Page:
They were the songwriting sibling duo that molded your favorite Disney melodies, helping the big-eared conglomerate corner the market on cutesy animated musicals in the ’60s. But The Boys: The Sherman Brothers’ Story—a documentary about the successful (yet seriously flawed) partnership between the manic Richard and the methodical Robert—has the same Achilles’ heel as some of their songs: a tendency to skew saccharine.
It was Mary Poppins that made them international, Oscar-winning heavyweights, and it’s the backstory of that production—almost deep-sixed by author P.L. Travers—that stands as the film’s most revealing anecdote. Yet directors Gregory and Jeffrey Sherman, sons of the composers, have set themselves such a furious pace in parsing the full chronology that we only skim the surface of the Poppins near-disaster.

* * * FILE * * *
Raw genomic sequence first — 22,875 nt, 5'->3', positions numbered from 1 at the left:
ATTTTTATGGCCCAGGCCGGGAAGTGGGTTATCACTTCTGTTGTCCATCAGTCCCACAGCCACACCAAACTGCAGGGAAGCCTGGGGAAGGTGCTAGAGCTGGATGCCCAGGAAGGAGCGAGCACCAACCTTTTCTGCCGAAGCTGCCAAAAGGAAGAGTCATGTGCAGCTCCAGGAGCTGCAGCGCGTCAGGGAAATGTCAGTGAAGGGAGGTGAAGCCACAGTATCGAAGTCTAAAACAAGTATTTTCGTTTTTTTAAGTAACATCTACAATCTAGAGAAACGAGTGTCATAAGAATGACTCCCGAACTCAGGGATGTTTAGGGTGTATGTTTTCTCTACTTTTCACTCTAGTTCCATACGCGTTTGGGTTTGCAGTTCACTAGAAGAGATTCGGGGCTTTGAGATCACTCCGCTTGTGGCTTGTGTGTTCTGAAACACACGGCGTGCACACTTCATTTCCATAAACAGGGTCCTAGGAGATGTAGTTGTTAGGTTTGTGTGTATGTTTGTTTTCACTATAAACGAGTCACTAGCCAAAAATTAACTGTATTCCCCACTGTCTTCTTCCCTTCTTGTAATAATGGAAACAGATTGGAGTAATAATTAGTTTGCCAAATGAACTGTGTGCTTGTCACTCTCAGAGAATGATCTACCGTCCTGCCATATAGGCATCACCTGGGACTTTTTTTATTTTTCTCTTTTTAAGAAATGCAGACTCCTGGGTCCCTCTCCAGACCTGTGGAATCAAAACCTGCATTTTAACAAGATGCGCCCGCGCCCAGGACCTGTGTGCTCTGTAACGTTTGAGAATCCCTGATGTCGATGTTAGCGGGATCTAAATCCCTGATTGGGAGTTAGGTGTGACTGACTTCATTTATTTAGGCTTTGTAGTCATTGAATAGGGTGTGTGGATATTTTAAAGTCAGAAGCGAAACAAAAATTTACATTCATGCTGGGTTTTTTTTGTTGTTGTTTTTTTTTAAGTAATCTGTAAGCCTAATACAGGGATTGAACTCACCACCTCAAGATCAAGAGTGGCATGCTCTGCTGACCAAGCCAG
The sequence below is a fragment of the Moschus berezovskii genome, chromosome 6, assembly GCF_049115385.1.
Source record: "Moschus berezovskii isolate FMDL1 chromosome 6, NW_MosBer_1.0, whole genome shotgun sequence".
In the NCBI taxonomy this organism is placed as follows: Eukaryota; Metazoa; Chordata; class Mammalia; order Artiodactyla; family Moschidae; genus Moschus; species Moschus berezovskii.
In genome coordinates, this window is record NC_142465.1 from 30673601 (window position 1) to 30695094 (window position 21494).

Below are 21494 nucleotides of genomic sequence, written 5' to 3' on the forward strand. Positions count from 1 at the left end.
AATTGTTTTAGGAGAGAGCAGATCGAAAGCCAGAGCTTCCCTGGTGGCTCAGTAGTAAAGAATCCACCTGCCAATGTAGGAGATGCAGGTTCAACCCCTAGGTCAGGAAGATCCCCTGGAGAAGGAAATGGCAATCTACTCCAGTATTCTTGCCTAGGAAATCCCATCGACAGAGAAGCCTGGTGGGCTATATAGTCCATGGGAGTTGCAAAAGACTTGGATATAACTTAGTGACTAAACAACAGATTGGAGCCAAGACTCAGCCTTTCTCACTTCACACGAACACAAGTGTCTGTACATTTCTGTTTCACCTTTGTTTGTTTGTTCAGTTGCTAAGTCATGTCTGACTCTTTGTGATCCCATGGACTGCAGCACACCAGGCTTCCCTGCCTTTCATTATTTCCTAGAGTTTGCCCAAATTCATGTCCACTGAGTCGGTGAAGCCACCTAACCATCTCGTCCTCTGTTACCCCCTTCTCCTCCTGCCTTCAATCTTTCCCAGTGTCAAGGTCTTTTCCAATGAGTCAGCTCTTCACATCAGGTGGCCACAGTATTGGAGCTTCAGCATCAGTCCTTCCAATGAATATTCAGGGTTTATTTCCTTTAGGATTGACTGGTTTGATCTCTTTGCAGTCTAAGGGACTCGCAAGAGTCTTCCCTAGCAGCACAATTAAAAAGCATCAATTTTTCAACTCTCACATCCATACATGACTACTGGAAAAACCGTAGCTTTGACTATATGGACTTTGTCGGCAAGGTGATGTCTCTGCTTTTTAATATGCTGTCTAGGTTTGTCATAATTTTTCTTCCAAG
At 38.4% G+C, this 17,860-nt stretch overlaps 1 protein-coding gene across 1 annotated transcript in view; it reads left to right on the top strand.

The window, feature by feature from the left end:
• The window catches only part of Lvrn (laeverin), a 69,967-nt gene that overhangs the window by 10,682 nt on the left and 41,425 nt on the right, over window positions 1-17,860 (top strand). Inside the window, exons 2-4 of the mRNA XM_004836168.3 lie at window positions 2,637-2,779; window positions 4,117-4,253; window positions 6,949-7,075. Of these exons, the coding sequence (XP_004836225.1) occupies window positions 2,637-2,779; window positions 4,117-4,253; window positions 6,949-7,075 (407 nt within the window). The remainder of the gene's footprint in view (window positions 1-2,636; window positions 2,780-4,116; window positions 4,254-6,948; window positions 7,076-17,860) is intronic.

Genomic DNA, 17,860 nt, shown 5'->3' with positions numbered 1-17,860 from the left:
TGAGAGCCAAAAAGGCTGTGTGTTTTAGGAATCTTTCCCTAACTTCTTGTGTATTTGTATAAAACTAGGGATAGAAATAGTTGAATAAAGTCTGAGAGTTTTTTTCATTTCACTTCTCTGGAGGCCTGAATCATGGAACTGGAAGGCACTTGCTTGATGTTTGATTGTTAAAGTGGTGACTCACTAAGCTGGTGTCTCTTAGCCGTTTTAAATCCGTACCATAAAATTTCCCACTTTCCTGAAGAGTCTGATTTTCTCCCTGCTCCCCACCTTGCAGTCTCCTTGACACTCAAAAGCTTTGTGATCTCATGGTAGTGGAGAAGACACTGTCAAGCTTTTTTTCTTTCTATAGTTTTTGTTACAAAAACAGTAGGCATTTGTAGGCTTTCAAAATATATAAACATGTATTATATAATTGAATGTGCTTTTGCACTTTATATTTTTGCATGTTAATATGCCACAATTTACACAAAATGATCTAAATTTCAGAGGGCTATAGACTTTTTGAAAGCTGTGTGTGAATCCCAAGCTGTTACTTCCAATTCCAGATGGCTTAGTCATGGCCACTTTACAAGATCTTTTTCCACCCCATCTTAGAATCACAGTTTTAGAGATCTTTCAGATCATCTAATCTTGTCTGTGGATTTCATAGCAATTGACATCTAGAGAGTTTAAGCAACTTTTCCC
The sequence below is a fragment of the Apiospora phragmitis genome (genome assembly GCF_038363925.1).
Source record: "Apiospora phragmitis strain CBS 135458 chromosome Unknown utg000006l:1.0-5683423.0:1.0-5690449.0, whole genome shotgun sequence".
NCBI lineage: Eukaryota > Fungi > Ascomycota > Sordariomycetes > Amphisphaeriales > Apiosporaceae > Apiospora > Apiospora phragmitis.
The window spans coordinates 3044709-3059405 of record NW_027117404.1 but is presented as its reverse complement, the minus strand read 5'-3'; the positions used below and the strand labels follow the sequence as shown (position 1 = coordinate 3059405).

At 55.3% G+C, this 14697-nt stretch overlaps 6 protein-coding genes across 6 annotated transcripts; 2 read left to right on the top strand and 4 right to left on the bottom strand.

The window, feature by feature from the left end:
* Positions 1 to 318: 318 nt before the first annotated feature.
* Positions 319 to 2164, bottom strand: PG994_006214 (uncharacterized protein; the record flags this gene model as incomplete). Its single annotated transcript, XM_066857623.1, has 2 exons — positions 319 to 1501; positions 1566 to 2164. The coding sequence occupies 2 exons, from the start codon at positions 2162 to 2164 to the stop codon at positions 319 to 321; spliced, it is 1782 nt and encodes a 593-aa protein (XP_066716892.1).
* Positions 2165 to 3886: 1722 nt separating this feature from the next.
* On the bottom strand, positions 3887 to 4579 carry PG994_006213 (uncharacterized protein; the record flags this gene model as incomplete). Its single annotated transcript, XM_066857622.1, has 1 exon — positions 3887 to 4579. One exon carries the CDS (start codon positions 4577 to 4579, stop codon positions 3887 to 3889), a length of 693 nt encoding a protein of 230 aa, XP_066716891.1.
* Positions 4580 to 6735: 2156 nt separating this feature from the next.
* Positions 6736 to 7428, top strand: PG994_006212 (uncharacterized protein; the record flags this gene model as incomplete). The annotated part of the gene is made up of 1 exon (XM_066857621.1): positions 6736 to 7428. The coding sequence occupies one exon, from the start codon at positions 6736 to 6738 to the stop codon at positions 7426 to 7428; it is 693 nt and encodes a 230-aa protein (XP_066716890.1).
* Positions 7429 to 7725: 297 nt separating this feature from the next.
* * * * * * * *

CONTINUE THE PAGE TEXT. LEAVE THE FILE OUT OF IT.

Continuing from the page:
These “boys” were indeed a deeply dysfunctional pair. Always smiling in public, the brothers could barely stand one another, and this explosive friction in the music studio may have been the essential artistic ingredient in crafting such cheery hits as “Chim Chim Cher-ee” and The Jungle Book’s “I Wanna Be Like You.” It also tore their families apart, which is an artistic paradox so wrenching—and haunting—that it demands to be more than a mere footnote.
—S. James Snyder
Opens Fri; Landmark Sunshine. Find showtimes